Edmonds’ algorithm

Posted by admin on February 13, 2018 in Uncategorized |

In graph theory, Edmonds’ algorithm or Chu–Liu/Edmonds’ algorithm is an algorithm for finding a spanning arborescence of minimum weight (sometimes called an optimum branching). It is the directed analog of the minimum spanning tree problem. The algorithm was proposed independently first by Yoeng-Jin Chu and Tseng-Hong Liu (1965) and then by Jack Edmonds (1967).

The algorithm takes as input a directed graph





D


=






V


,


E








{\displaystyle D=\langle V,E\rangle }


where





V




{\displaystyle V}


is the set of nodes and





E




{\displaystyle E}


is the set of directed edges, a distinguished vertex




r






V




{\displaystyle r\in V}


called the root, and a real-valued weight





w


(


e


)




{\displaystyle w(e)}


for each edge





e






E




{\displaystyle e\in E}


. It returns a spanning arborescence





A




{\displaystyle A}


rooted at





r




{\displaystyle r}


of minimum weight, where the weight of an arborescence is defined to be the sum of its edge weights,





w


(


A


)


=








e






A





w


(


e


)





{\displaystyle w(A)=\sum _{e\in A}{w(e)}}


.

The algorithm has a recursive description. Let





f


(


D


,


r


,


w


)




{\displaystyle f(D,r,w)}


denote the function which returns a spanning arborescence rooted at





r




{\displaystyle r}


of minimum weight. We first remove any edge from





E




{\displaystyle E}


whose destination is





r




{\displaystyle r}


. We may also replace any set of parallel edges (edges between the same pair of vertices in the same direction) by a single edge with weight equal to the minimum of the weights of these parallel edges.

Now, for each node





v




{\displaystyle v}


other than the root, find the edge incoming to





v




{\displaystyle v}


of lowest weight (with ties broken arbitrarily). Denote the source of this edge by





π



(


v


)




{\displaystyle \pi (v)}


. If the set of edges





P


=


{


(


π



(


v


)


,


v


)






v






V






{


r


}


}




{\displaystyle P=\{(\pi (v),v)\mid v\in V\setminus \{r\}\}}


does not contain any cycles, then





f


(


D


,


r


,


w


)


=


P




{\displaystyle f(D,r,w)=P}


.

Otherwise,





P




{\displaystyle P}


contains at least one cycle. Arbitrarily choose one of these cycles and call it





C




{\displaystyle C}


. We now define a new weighted directed graph






D









=







V









,



E















{\displaystyle D^{\prime }=\langle V^{\prime },E^{\prime }\rangle }


in which the cycle





C




{\displaystyle C}


is “contracted” into one node as follows:

The nodes of






V











{\displaystyle V^{\prime }}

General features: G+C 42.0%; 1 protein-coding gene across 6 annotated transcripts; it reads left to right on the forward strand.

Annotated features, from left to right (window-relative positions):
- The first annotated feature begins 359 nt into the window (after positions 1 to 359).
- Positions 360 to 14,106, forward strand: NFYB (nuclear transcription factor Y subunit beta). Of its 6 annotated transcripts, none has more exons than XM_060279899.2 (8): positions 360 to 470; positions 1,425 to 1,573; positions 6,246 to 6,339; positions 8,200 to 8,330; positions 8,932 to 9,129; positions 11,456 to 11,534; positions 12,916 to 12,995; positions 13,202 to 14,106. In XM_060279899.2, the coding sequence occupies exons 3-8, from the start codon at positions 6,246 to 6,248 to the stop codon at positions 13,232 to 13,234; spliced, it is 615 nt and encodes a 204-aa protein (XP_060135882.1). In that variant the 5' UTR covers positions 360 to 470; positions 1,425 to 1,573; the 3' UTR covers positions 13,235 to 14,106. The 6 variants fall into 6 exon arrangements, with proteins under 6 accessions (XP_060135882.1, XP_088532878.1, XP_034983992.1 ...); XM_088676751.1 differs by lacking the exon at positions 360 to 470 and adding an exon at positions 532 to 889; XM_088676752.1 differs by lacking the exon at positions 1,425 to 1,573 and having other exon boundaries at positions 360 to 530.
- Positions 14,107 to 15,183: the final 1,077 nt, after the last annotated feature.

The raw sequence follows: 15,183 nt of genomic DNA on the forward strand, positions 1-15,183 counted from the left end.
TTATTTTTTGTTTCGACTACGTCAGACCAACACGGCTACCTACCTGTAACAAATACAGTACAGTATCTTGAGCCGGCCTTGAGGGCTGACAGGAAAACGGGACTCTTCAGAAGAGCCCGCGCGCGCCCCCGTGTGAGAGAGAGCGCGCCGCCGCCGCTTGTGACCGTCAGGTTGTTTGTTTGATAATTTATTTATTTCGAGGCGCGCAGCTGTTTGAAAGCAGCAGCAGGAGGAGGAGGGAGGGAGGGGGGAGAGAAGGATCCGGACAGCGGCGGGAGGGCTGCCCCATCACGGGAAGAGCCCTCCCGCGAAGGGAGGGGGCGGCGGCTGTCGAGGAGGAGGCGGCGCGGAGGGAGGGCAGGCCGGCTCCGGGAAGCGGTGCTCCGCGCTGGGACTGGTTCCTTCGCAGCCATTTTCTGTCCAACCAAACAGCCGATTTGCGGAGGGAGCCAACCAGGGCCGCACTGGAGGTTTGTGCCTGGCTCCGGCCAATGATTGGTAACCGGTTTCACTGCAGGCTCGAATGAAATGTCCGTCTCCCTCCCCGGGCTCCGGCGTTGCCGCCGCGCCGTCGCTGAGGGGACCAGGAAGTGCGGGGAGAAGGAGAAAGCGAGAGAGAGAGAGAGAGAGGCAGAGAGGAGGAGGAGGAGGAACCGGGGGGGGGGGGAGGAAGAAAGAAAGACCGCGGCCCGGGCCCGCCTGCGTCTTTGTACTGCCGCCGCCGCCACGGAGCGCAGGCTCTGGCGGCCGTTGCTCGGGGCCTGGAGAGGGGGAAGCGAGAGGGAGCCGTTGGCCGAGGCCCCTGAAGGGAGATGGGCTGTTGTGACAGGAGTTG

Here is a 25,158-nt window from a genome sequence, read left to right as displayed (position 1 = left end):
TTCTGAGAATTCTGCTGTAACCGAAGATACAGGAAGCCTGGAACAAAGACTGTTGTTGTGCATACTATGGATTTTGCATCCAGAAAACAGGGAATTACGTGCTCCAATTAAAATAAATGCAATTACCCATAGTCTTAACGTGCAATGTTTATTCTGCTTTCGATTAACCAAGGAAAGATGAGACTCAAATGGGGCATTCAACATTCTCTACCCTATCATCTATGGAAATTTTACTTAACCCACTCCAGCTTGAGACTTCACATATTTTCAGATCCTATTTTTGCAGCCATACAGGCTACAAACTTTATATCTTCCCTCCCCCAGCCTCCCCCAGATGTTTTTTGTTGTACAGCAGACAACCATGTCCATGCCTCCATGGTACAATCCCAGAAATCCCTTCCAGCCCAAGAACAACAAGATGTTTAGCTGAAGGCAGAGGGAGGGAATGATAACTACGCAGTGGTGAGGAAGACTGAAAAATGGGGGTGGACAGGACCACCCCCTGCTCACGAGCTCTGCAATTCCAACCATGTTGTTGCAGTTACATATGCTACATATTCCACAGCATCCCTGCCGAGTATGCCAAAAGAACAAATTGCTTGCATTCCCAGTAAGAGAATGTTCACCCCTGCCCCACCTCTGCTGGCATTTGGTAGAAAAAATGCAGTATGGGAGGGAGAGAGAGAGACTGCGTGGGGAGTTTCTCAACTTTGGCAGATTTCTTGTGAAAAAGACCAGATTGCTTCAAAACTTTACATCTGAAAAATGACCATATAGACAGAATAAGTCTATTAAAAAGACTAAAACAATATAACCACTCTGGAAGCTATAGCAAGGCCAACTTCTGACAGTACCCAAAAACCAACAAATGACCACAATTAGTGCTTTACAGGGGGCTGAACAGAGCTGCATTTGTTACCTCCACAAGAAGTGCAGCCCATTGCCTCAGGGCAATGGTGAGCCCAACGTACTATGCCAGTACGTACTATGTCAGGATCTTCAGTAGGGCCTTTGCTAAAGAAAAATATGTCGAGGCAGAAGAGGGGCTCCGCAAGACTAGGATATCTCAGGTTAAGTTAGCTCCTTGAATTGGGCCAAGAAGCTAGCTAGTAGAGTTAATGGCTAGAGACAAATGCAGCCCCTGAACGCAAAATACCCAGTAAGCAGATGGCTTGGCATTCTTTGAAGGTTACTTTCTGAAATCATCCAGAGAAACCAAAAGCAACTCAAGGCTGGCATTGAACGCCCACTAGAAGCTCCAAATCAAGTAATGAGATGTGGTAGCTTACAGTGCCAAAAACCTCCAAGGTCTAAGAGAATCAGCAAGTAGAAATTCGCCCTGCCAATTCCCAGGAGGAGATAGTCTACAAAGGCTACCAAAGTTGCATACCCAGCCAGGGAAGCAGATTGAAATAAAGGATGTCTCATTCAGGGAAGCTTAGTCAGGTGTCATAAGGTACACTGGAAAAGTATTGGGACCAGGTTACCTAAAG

are the nodes of





V




{\displaystyle V}


not in





C




{\displaystyle C}


plus a new node denoted






v



C






{\displaystyle v_{C}}


.

For each edge in






E











{\displaystyle E^{\prime }}


, we remember which edge in





E




{\displaystyle E}


it corresponds to.

Now find a minimum spanning arborescence






A











{\displaystyle A^{\prime }}


of






D











{\displaystyle D^{\prime }}


using a call to





f


(



D









,


r


,



w









)




{\displaystyle f(D^{\prime },r,w^{\prime })}


. Since






A











{\displaystyle A^{\prime }}


is a spanning arborescence, each vertex has exactly one incoming edge. Let





(


u


,



v



C




)




{\displaystyle (u,v_{C})}


be the unique incoming edge to






v



C






{\displaystyle v_{C}}


in






A











{\displaystyle A^{\prime }}


. This edge corresponds to an edge





(


u


,


v


)






E




{\displaystyle (u,v)\in E}


with





v






C




{\displaystyle v\in C}


. Remove the edge





(


π



(


v


)


,


v


)




{\displaystyle (\pi (v),v)}


from





C




{\displaystyle C}


, breaking the cycle. Mark each remaining edge in





C




{\displaystyle C}


. For each edge in






A











{\displaystyle A^{\prime }}


, mark its corresponding edge in





E




{\displaystyle E}


. Now we define





f


(


D


,


r


,


w


)




{\displaystyle f(D,r,w)}


to be the set of marked edges, which form a minimum spanning arborescence.

Observe that





f


(


D


,


r


,


w


)




{\displaystyle f(D,r,w)}


is defined in terms of





f


(



D









,


r


,



w









)




{\displaystyle f(D^{\prime },r,w^{\prime })}


, with






D











{\displaystyle D^{\prime }}


having strictly fewer vertices than





D




{\displaystyle D}


. Finding





f


(


D


,


r


,


w


)




{\displaystyle f(D,r,w)}


for a single-vertex graph is trivial (it is just





D




{\displaystyle D}


itself), so the recursive algorithm is guaranteed to terminate.

The running time of this algorithm is





O


(


E


V


)




{\displaystyle O(EV)}


. A faster implementation of the algorithm due to Robert Tarjan runs in time





O


(


E


log






V


)




{\displaystyle O(E\log V)}


for sparse graphs and





O


(



V



2




)




{\displaystyle O(V^{2})}






O


(


E


+


V


log






V


)




{\displaystyle O(E+V\log V)}


.

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